Colorado is demonstrating the challenges facing Obamacare.
Seven out of 11 Coloradans interviewed by USA Today
about Obamacare have chosen to remain uninsured, three because they found the enrollment process too confusing and four who said they would rather pay a fine.
The purple Centennial State is one of 16, along with the District of Columbia, with its own health insurance exchange. President Barack Obama carried Colorado in both 2008 and 2012, but the U.S. Senate race is shaping up to be a referendum on the Affordable Care Act.
The Republican National Convention is adding more than a dozen staffers there as favorability numbers for the incumbent Democrat – Sen. Mark Udall – take a dive, according to Fox News
. His GOP challenger, Rep. Cory Gardner, has been hammering Udall over his support for the law.
Colorado residents’ low opinion of the president’s signature legislation remains nearly the same as it did six months ago, according to a USA Today-Princeton Survey Research Associates poll. In October, 52 percent disapproved the law, compared with 53 percent today.
Of the group interviewed by USA Today, the three people with pre-existing conditions all signed up for coverage, but five of the people younger than 40 have not, a problem echoed nationwide that may jeopardize the whole system, according to the newspaper. Without the young and healthy, premiums for the elderly and infirm are predicted to skyrocket.
Only 26 percent of the 280,000 Coloradans who obtained coverage during the six-month enrollment period – 120,971 via private insurance, 158,521 via expanded Medicaid – were between 18 and 35, according to USA Today.
"It's like a scale to me: What return do I get for my money?" asked 31-year-old Matt Wright, who opted not to sign up because the potential penalty was far less than the $150 to $200 a month he’d pay for health insurance.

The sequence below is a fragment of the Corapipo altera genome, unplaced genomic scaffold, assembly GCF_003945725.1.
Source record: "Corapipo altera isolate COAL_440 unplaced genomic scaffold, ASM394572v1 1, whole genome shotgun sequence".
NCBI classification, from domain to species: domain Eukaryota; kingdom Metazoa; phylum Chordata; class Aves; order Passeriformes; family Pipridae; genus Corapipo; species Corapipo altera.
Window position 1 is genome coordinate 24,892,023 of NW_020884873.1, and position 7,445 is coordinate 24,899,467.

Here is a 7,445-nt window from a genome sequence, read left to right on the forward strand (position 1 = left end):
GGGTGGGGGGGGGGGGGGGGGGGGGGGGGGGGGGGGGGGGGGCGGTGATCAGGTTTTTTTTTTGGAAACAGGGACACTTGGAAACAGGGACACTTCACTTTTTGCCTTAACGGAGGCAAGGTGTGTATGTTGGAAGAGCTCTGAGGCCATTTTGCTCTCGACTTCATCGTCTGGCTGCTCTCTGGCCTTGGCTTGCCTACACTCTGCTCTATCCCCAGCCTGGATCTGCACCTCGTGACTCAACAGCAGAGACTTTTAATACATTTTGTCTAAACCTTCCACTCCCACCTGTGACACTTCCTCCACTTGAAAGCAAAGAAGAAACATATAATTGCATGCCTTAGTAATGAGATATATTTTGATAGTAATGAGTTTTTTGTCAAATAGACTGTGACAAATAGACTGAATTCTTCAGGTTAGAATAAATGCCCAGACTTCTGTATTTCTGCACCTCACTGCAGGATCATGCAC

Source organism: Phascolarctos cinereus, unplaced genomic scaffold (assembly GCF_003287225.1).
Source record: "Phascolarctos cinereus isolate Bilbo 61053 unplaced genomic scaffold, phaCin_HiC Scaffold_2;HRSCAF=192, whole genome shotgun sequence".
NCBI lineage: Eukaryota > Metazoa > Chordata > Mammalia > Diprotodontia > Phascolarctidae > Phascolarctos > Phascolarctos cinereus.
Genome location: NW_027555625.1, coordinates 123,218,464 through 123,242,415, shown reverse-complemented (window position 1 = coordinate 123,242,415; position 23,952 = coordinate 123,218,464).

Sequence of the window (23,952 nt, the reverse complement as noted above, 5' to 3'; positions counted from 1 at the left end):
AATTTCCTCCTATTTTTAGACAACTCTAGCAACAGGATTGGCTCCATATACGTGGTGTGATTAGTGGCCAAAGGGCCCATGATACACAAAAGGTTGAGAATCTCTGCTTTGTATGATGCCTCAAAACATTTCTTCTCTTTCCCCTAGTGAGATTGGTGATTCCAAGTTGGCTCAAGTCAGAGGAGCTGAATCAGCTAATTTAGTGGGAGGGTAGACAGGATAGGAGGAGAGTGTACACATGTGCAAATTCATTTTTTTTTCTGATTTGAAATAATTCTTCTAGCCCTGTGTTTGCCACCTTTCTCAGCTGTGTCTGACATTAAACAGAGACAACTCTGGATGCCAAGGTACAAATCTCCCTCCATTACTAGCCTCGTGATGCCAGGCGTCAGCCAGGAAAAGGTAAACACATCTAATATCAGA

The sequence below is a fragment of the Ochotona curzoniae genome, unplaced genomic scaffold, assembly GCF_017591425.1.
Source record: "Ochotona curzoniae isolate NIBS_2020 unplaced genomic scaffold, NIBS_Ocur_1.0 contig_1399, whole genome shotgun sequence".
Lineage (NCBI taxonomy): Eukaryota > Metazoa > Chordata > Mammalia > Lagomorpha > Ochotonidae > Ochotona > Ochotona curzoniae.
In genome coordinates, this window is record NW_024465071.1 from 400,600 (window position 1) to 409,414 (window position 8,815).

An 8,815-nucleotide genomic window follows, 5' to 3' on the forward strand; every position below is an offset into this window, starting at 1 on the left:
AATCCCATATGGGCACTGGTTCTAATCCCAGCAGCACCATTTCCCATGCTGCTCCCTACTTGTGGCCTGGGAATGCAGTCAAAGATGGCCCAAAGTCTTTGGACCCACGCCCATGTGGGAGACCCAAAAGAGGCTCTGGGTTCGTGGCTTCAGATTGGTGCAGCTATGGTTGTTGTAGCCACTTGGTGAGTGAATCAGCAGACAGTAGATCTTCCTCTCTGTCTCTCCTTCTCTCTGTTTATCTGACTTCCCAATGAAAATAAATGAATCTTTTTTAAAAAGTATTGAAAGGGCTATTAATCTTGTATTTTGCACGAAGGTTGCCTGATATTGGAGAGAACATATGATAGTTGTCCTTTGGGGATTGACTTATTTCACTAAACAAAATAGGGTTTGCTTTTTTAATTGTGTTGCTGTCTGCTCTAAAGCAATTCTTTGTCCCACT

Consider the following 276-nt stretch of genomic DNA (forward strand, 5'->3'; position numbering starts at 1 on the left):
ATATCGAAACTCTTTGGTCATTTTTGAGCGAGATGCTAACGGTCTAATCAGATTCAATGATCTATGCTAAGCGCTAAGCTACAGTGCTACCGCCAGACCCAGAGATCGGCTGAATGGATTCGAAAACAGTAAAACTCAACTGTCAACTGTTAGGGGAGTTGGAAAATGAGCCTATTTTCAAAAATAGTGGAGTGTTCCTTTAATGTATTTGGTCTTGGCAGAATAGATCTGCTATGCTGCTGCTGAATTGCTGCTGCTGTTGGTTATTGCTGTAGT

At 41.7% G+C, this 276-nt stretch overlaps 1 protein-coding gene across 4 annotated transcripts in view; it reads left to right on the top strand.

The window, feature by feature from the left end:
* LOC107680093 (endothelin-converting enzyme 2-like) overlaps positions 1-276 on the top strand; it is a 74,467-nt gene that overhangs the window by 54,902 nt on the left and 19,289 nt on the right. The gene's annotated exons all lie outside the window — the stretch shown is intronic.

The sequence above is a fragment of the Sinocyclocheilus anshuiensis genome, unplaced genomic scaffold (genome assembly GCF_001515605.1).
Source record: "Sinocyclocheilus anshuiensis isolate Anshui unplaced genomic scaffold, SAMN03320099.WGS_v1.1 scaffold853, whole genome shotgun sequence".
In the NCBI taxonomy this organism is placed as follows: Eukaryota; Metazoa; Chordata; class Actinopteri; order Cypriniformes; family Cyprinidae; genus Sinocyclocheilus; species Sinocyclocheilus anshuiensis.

The USA Today roundtable participants expressed frustration over the healthcare website and the government’s delivery of pertinent information about the law and ways to enroll.
One woman tried calling for two hours on one occasion, followed by an hour and 45 minutes the next. Although she qualifies for Medicaid, Catherine Huston said the system repeatedly rejected her application. Ultimately, she could not afford the $137.50 monthly premium.
Amy Kitteringham tried, unsuccessfully, to navigate the healthcare.gov website until hearing on the radio that she was supposed to be using a state website, she told USA Today.
"They did a horrible job of letting people know about it, honestly," she said. "When elections are happening, people come to your door, everything's on television all the time, you're getting stuff in the mail constantly. But yet this is coming out, and it was kind of random places where this information came."
Obamacare is a key issue in the Colorado midterm elections. Conservative groups are pouring money into an advertising blitz attacking Democratic Sen. Mark Udall and his support for the law and the tagline "Obamacare doesn’t work."
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